>David Musick and Richard Brodie have said that, if they found themselves
>in the shooting room, they would be willing to bet that the dice won't
>roll double sixes. In fact David wants odds in his favor(!).
>I wonder if they and others will agree, though, that this is a losing
>strategy for most people who follow it.
No matter what the odds, betting against getting shot is always a
winning
stratagy, as you don't have to pay out if you take the bullet.
P(Death)*Zero + P(Life)*Bet Amount = Expected Payout
That aside, the "shooting room paradox" and the "doomsday paradox"
are both based on faulty mathamatics. When you examine the
experiment at its point of completion and deduce that 90% of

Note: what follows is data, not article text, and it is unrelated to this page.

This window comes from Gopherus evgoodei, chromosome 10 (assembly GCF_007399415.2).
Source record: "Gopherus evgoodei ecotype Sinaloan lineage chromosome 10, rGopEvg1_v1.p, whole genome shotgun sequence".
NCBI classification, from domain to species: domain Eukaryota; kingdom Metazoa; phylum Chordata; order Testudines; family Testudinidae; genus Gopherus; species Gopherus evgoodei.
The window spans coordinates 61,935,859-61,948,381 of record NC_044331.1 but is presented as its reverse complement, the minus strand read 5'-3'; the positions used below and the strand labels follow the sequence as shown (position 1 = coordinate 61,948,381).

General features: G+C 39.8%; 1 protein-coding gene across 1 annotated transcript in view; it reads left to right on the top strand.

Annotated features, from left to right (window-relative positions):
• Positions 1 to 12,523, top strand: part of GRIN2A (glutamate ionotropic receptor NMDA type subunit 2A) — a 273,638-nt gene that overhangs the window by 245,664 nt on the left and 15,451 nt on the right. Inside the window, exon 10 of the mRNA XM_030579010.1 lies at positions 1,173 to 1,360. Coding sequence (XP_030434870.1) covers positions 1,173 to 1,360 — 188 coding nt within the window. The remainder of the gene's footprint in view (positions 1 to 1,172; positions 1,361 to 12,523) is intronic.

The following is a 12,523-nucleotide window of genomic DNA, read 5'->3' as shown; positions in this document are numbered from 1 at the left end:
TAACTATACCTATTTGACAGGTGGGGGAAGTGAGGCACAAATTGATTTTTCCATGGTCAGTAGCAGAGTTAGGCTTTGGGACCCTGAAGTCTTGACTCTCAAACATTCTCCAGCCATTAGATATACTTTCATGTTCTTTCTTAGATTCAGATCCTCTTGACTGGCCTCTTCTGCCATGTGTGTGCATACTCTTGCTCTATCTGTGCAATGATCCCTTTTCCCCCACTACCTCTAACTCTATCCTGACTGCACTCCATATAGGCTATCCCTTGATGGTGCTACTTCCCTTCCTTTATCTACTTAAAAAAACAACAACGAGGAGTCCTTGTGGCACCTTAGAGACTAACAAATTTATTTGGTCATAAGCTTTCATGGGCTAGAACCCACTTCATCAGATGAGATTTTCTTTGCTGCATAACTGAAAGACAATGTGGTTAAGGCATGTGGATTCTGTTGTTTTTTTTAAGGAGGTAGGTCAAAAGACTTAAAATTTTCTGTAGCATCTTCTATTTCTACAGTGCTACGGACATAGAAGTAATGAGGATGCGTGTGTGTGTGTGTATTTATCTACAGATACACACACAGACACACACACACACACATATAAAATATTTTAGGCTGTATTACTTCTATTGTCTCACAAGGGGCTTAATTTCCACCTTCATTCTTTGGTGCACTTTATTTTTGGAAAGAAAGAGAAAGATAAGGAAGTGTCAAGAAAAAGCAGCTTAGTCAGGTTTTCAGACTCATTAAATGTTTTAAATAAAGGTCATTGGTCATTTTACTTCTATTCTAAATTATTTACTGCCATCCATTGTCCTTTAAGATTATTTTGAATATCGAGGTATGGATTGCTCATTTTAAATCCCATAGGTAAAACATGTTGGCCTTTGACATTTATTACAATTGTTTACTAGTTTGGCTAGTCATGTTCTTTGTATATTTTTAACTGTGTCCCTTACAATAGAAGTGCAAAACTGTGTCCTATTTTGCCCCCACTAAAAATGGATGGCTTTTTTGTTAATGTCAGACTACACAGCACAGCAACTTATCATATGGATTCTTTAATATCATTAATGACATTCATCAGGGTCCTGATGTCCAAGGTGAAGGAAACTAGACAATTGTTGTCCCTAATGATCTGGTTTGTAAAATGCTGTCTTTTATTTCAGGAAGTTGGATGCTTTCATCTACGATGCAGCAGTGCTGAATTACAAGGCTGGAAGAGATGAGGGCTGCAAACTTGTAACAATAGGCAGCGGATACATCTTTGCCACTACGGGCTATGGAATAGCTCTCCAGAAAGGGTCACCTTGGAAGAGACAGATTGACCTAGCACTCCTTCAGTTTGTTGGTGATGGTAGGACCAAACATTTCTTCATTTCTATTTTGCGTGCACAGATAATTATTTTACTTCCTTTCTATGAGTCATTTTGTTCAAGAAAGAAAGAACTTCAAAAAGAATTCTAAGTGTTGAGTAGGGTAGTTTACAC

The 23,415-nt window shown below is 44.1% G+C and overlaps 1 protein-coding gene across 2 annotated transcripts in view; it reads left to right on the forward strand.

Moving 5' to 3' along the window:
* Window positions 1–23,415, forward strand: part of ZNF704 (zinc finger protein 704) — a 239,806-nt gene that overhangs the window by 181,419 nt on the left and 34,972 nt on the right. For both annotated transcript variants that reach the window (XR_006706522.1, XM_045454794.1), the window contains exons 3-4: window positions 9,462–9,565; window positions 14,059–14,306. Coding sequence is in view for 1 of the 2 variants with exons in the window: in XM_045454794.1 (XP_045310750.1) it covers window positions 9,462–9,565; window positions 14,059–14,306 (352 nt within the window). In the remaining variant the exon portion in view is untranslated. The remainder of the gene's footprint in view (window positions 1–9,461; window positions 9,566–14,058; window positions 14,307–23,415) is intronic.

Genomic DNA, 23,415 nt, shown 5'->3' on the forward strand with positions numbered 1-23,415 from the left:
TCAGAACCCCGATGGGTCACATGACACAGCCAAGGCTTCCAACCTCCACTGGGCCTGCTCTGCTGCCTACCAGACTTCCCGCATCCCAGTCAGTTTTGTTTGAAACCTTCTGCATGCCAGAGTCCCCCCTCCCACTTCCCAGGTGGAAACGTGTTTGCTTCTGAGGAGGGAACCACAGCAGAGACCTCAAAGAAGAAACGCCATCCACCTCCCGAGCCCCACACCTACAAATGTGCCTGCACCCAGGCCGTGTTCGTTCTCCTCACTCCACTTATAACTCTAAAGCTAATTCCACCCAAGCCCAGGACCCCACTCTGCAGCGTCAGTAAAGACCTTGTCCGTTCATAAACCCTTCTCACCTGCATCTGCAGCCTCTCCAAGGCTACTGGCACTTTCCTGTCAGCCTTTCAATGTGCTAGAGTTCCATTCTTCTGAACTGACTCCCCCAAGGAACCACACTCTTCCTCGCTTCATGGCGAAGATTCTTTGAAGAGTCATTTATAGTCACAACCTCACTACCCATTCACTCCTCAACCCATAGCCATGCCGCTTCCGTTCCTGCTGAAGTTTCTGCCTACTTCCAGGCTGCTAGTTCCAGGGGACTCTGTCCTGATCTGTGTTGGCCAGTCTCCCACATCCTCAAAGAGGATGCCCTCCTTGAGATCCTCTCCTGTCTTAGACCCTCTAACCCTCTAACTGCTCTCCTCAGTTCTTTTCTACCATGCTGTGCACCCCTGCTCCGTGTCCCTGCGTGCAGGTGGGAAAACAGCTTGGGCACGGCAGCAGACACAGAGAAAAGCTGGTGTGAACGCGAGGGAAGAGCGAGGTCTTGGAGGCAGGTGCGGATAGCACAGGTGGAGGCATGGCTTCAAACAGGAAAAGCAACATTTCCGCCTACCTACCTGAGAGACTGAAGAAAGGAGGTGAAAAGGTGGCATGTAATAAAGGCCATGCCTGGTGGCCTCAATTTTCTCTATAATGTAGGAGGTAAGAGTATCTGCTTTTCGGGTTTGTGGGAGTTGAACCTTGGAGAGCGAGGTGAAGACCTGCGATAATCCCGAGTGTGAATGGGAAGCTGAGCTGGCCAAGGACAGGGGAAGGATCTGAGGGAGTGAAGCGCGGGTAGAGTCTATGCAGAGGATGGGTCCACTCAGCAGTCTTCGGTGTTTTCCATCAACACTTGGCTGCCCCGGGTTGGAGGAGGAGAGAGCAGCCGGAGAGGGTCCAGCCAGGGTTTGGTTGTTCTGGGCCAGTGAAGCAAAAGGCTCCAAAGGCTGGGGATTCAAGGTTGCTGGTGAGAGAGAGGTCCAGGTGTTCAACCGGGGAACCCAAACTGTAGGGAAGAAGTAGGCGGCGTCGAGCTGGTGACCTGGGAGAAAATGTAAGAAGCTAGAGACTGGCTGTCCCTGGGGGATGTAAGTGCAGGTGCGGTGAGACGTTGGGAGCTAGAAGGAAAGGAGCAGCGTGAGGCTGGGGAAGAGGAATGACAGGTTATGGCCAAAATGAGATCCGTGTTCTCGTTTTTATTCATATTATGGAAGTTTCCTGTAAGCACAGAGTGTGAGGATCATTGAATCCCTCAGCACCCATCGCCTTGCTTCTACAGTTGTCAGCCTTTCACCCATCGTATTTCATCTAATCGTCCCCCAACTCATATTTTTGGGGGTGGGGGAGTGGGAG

those involved are in the terminal group, you are not calculating
the odds of a random person who is known to be in *any* experiment
being in the terminal group, but rather, the odds of a person known to
be in a *chosen* experiment being in that final group. By picking the
experiment first, and the choosing the person as if each is equally
probable, you lose any claim that the person is a random selction from
the set of People X Experiments.
Try it this way (the opposite and equally incorrect paradox):
Choose the person first (yourself), then, given the information
that you have been selected for the experiment, add up all
the possible experiments that it could be. The one that ends
on this itteration, the next, the next, and so on... Since we
have an infinite number of possible choices, the chance that
the experiment will end this time drops to zero. So we're
garunteed never to get shot or experience doomsday. Hurrah!
--Sean H.
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